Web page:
So, it happened that The Farm was having a 50% off promo at their room rates if you avail of a second night from them, and I was looking for something to fill in the vacation time which was meant for something else. Next thing I know I was on my way to Lipa in a Bus, armed with a Google map printout, fearing that I’ll get lost in uncharted territory.
But let me backtrack a bit. I’ve seen The Farm quite a lot in Deal Grocer, and I got my eyes on it ever since I started wanting a muni-muni type of vacation: One of those days wherein you shut yourself off from the daily grind, from your facebook account, from everybody in your life, and you just spend the whole day in introspection, learning how to meditate, thinking about your plans and writing reflective journal entries. For me it seemed like the perfect quiet place to do just that, save for the price. It’s anything but cheap, and it’s notorious for being so. So when the deals came along, I wanted to grab it really bad. Unfortunately I missed a good deal, but snooping a bit, I found out that they had the promo I mentioned earlier.
It set me back a significant amount. I was spending 15,000 pesos for a 3D/2N stay, with free breakfast, taxes included (I didn’t know about the tax when I booked), just for myself in a local destination. People will probably berate me for spending so much, but what the hell. I’m not privy to add anymore additional expenses though, especially for transportation. I didn’t take the offer to have myself picked-up from Robinson’s Lipa, the mall nearest the toll exit, which would’ve cost me 600 for the trip. Reading blogs about the place, I inquired about their employee shuttle and they said it was okay for me to join.
Now the challenge was making it to A.Bonifacio St. in Lipa by the time the shuttle picks up employees at 11:30 in the afternoon. I’m actually glad Lipa was charted in Google maps, and I was able to plan how I’ll be able to get there. However, there was no information on the net regarding local rides: what route did the jeeps take, where the tricycles are going to pass. Fearing that I’ll be paying 100 pesos Tricycle rides, I considered walking around Lipa to get to A.Bonifacio st. from the Bus Stop. It seemed to be a feasible 20-minute walk based on the Google Map route, I can do just that even if I was carrying something heavy.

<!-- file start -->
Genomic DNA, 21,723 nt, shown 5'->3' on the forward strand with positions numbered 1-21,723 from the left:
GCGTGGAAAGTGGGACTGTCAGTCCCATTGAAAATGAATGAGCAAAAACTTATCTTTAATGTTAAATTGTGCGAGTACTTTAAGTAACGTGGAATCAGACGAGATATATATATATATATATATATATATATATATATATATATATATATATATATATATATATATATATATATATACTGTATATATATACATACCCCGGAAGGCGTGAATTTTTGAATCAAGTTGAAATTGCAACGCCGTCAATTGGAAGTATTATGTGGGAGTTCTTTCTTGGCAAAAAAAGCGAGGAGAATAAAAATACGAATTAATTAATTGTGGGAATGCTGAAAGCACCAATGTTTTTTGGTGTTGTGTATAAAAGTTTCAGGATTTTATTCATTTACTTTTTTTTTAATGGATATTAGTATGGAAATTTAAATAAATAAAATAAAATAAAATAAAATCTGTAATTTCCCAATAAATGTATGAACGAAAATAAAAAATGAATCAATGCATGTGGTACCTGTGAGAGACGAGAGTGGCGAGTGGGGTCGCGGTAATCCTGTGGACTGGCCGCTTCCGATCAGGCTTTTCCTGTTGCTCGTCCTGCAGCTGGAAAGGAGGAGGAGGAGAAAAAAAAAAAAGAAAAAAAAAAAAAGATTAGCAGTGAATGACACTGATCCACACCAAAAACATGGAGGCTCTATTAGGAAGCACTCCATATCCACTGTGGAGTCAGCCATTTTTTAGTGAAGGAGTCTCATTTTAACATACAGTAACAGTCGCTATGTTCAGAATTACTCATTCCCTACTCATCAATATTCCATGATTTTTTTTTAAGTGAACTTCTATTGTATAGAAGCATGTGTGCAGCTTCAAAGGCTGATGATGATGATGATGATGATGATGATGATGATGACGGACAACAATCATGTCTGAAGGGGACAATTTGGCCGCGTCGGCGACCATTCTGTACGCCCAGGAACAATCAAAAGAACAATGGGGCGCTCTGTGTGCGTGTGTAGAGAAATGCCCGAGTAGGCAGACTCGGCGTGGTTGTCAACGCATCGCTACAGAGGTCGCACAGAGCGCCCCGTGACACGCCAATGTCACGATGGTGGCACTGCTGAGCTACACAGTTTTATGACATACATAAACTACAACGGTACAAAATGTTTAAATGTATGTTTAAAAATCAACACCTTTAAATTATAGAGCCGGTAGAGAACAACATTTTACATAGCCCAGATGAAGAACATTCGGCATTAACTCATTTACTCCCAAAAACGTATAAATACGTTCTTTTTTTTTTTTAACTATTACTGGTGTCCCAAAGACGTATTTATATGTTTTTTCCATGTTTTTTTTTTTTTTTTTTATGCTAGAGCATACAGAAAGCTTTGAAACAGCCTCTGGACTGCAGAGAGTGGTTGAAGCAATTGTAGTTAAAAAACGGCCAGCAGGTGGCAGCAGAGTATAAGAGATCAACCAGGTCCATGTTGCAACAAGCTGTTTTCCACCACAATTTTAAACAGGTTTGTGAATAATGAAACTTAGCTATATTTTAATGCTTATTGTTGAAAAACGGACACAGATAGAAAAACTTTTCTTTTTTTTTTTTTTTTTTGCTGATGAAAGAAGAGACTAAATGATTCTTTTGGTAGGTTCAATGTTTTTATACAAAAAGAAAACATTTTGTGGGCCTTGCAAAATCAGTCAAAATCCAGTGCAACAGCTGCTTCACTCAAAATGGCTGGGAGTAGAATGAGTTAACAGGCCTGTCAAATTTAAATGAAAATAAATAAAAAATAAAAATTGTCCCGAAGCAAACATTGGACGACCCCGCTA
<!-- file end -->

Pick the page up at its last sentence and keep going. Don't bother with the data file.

And so I ventured on my own to Lipa. Rode JAM liner from their Buendia terminal in Taft, for 124 pesos. I printed everything I can use, 2 routes that I can possibly take, and kept on glancing at it throughout the trip. (Thus the life of people who refuse to get Smartphones). The bus let off at Robinsons Lipa and I walked from there (after gathering up courage at a local McDonalds). It’s funny how a map really differs from reality. A map can’t tell you why certain roads are one way only, that Mataas na Kahoy st. is actually Lipa’s version of Manila’s Dangwa flower market, what area is the Bayan (commercial center) for a certain place, that there’s a freaking Cathedral and it’s not shown in the map as a landmark, how far one place really is from another and that the traffic can get really bad on certain roads. Nevertheless, a map can guide you on what direction you should go on walking to, and it was comforting that I was seeing the landmarks in the map as I walked through the streets of Lipa, and knowing right then and there that I was headed for the right direction. I really liked the experience of walking and discovering where the post office was, the Antique-looking house that sold Batangas Lomi, feeling the wind and the sun’s heat and how it makes up the slower pace of life in the area.